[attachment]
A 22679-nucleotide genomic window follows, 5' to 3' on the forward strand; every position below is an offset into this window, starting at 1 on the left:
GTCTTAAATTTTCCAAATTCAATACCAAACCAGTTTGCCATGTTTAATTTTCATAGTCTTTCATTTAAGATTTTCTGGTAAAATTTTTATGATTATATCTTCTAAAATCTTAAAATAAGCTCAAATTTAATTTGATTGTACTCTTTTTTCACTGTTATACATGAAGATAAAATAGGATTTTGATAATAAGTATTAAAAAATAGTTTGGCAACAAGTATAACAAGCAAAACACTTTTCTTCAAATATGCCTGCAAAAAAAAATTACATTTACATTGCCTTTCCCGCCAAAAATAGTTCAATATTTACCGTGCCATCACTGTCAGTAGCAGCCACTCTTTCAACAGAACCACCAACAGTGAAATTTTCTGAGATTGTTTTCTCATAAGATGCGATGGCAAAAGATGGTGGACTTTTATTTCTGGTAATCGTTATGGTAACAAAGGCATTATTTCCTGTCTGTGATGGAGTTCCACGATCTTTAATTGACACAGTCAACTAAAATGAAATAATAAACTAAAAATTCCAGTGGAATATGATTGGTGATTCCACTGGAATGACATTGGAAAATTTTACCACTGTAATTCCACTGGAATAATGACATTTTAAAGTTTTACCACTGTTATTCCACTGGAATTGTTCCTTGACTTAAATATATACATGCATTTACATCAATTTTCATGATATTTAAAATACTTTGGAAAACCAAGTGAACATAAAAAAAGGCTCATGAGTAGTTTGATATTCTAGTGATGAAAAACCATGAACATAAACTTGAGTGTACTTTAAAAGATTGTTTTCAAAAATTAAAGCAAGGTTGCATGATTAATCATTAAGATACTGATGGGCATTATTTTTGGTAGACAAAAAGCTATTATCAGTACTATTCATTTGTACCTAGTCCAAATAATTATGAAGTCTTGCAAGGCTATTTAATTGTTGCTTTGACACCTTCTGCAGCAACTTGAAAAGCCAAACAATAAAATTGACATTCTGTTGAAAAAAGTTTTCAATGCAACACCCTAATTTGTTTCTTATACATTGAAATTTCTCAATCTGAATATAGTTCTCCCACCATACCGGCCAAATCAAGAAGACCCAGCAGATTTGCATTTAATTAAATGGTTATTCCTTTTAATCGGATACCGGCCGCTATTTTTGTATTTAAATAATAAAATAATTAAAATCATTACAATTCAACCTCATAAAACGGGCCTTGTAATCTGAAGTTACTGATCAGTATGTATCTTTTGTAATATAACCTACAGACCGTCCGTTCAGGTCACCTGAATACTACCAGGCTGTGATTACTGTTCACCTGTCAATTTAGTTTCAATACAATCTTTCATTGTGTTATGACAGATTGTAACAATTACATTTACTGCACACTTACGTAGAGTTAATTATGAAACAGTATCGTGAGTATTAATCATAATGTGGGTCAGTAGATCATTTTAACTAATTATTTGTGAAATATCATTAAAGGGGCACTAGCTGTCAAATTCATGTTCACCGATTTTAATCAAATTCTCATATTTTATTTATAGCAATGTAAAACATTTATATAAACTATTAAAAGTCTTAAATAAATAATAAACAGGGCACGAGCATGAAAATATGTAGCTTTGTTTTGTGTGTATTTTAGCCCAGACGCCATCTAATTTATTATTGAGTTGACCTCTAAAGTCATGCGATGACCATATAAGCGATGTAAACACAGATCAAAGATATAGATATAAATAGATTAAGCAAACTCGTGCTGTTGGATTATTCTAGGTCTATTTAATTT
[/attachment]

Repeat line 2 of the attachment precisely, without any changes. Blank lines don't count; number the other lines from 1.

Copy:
GTCTTAAATTTTCCAAATTCAATACCAAACCAGTTTGCCATGTTTAATTTTCATAGTCTTTCATTTAAGATTTTCTGGTAAAATTTTTATGATTATATCTTCTAAAATCTTAAAATAAGCTCAAATTTAATTTGATTGTACTCTTTTTTCACTGTTATACATGAAGATAAAATAGGATTTTGATAATAAGTATTAAAAAATAGTTTGGCAACAAGTATAACAAGCAAAACACTTTTCTTCAAATATGCCTGCAAAAAAAAATTACATTTACATTGCCTTTCCCGCCAAAAATAGTTCAATATTTACCGTGCCATCACTGTCAGTAGCAGCCACTCTTTCAACAGAACCACCAACAGTGAAATTTTCTGAGATTGTTTTCTCATAAGATGCGATGGCAAAAGATGGTGGACTTTTATTTCTGGTAATCGTTATGGTAACAAAGGCATTATTTCCTGTCTGTGATGGAGTTCCACGATCTTTAATTGACACAGTCAACTAAAATGAAATAATAAACTAAAAATTCCAGTGGAATATGATTGGTGATTCCACTGGAATGACATTGGAAAATTTTACCACTGTAATTCCACTGGAATAATGACATTTTAAAGTTTTACCACTGTTATTCCACTGGAATTGTTCCTTGACTTAAATATATACATGCATTTACATCAATTTTCATGATATTTAAAATACTTTGGAAAACCAAGTGAACATAAAAAAAGGCTCATGAGTAGTTTGATATTCTAGTGATGAAAAACCATGAACATAAACTTGAGTGTACTTTAAAAGATTGTTTTCAAAAATTAAAGCAAGGTTGCATGATTAATCATTAAGATACTGATGGGCATTATTTTTGGTAGACAAAAAGCTATTATCAGTACTATTCATTTGTACCTAGTCCAAATAATTATGAAGTCTTGCAAGGCTATTTAATTGTTGCTTTGACACCTTCTGCAGCAACTTGAAAAGCCAAACAATAAAATTGACATTCTGTTGAAAAAAGTTTTCAATGCAACACCCTAATTTGTTTCTTATACATTGAAATTTCTCAATCTGAATATAGTTCTCCCACCATACCGGCCAAATCAAGAAGACCCAGCAGATTTGCATTTAATTAAATGGTTATTCCTTTTAATCGGATACCGGCCGCTATTTTTGTATTTAAATAATAAAATAATTAAAATCATTACAATTCAACCTCATAAAACGGGCCTTGTAATCTGAAGTTACTGATCAGTATGTATCTTTTGTAATATAACCTACAGACCGTCCGTTCAGGTCACCTGAATACTACCAGGCTGTGATTACTGTTCACCTGTCAATTTAGTTTCAATACAATCTTTCATTGTGTTATGACAGATTGTAACAATTACATTTACTGCACACTTACGTAGAGTTAATTATGAAACAGTATCGTGAGTATTAATCATAATGTGGGTCAGTAGATCATTTTAACTAATTATTTGTGAAATATCATTAAAGGGGCACTAGCTGTCAAATTCATGTTCACCGATTTTAATCAAATTCTCATATTTTATTTATAGCAATGTAAAACATTTATATAAACTATTAAAAGTCTTAAATAAATAATAAACAGGGCACGAGCATGAAAATATGTAGCTTTGTTTTGTGTGTATTTTAGCCCAGACGCCATCTAATTTATTATTGAGTTGACCTCTAAAGTCATGCGATGACCATATAAGCGATGTAAACACAGATCAAAGATATAGATATAAATAGATTAAGCAAACTCGTGCTGTTGGATTATTCTAGGTCTATTTAATTT